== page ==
- Celiac Disease Research: Associated Diseases and Disorders
- Depression and Celiac Disease
- Reversal of Psychopathology in Adult Coeliac Disease with the Aid of Pyridoxine (vitamin B6) - Scandinavia
Reversal of Psychopathology in Adult Coeliac Disease with the Aid of Pyridoxine (vitamin B6) - Scandinavia
In 1994 I was diagnosed with celiac disease, which led me to create Celiac.com in 1995. I created this site for a single purpose: To help as many people as possible with celiac disease get diagnosed so they can begin to live happy, healthy gluten-free lives. Celiac.com was the first site on the Internet dedicated solely to celiac disease, and since then it has become an invaluable resource to people worldwide who seek information about celiac disease and the gluten-free diet.
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Source: Scandinavian Journal
of Gastroenterology, 18:(2):299-304, 1983 Mar.
Authors - Hallert C., Astrom J., Walan A.
of mental depression are typical in adults with coeliac disease.
The response to treatment was evaluated in 12 consecutive patients
by means of the Minnesota Multiphasic Personality Inventory
(MMPI), with surgical patients serving as controls. The coeliacs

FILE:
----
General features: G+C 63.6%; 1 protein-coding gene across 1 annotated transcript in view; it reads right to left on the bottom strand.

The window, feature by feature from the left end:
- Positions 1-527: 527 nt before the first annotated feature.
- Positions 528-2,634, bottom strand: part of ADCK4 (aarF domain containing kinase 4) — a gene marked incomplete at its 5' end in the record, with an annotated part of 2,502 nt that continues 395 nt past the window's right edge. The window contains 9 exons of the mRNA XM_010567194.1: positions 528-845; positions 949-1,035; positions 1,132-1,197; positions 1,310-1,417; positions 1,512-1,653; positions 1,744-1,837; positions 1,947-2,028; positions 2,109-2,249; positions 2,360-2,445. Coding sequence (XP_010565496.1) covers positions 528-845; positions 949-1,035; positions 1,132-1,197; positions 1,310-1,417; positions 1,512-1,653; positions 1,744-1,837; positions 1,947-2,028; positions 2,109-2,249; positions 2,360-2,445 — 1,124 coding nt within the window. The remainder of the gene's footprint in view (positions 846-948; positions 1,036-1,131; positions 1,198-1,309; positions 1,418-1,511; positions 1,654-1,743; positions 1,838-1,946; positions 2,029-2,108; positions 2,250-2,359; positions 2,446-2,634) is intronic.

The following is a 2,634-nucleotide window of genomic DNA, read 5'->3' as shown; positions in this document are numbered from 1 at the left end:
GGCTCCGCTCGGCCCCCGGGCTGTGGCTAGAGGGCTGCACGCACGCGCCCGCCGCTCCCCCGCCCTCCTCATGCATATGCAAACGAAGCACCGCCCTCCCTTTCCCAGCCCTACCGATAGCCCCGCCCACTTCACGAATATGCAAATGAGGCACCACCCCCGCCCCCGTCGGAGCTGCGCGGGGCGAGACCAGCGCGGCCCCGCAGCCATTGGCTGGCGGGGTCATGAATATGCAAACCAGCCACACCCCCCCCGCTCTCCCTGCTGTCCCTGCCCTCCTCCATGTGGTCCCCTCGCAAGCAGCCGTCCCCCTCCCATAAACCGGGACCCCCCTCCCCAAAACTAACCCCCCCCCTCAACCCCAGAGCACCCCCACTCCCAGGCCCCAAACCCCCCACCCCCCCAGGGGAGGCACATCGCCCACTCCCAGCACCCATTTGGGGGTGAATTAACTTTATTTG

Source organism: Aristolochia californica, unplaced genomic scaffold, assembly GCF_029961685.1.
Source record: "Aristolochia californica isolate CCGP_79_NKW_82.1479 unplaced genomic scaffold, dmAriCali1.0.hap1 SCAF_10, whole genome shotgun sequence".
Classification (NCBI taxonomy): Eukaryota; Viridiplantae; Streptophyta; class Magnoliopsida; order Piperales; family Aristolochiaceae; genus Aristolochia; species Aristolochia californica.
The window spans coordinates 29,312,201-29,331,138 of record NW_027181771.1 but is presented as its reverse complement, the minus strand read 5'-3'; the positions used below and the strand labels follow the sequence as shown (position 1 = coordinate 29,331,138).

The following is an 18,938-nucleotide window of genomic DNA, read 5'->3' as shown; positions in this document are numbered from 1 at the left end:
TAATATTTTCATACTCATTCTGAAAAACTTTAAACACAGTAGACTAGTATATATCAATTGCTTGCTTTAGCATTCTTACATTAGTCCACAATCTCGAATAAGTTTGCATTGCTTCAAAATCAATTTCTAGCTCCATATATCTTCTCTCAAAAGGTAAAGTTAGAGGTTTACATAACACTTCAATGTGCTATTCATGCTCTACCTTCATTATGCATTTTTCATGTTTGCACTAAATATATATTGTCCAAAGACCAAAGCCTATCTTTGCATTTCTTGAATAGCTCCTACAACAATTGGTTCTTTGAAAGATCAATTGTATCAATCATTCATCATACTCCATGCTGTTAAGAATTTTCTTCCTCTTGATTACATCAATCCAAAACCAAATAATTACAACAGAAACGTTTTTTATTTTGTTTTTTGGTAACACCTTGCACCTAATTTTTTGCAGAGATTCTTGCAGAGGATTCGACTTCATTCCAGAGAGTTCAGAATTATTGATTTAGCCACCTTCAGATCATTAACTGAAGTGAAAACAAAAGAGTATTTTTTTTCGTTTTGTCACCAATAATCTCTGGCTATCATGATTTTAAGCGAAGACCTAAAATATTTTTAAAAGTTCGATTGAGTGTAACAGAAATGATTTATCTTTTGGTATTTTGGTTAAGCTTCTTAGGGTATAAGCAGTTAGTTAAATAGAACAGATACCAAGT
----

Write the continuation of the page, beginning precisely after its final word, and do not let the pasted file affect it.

reported no change in depressive symptoms after 1 years gluten
withdrawal despite evidence of improvement in the small intestine.
When re-tested after 3 years, however, after 6 months of 80mg/day
of oral pyridoxine (vitamin B6) therapy, they showed a fall
in the score of scale 2 (depression) from 70 to 56 (p less
than 0.01), which became normalized like other pretreatment
abnormalities in the MMPI. Cholecycstectomy in the control subjects
produced no alterations in the MMPI profile. The results indicate
a causal relationship between adult coeliac disease and concomitant
depressive symptoms which seems to implicate metabolic effects
from pyridoxine deficiency influencing central mechanisms regulating
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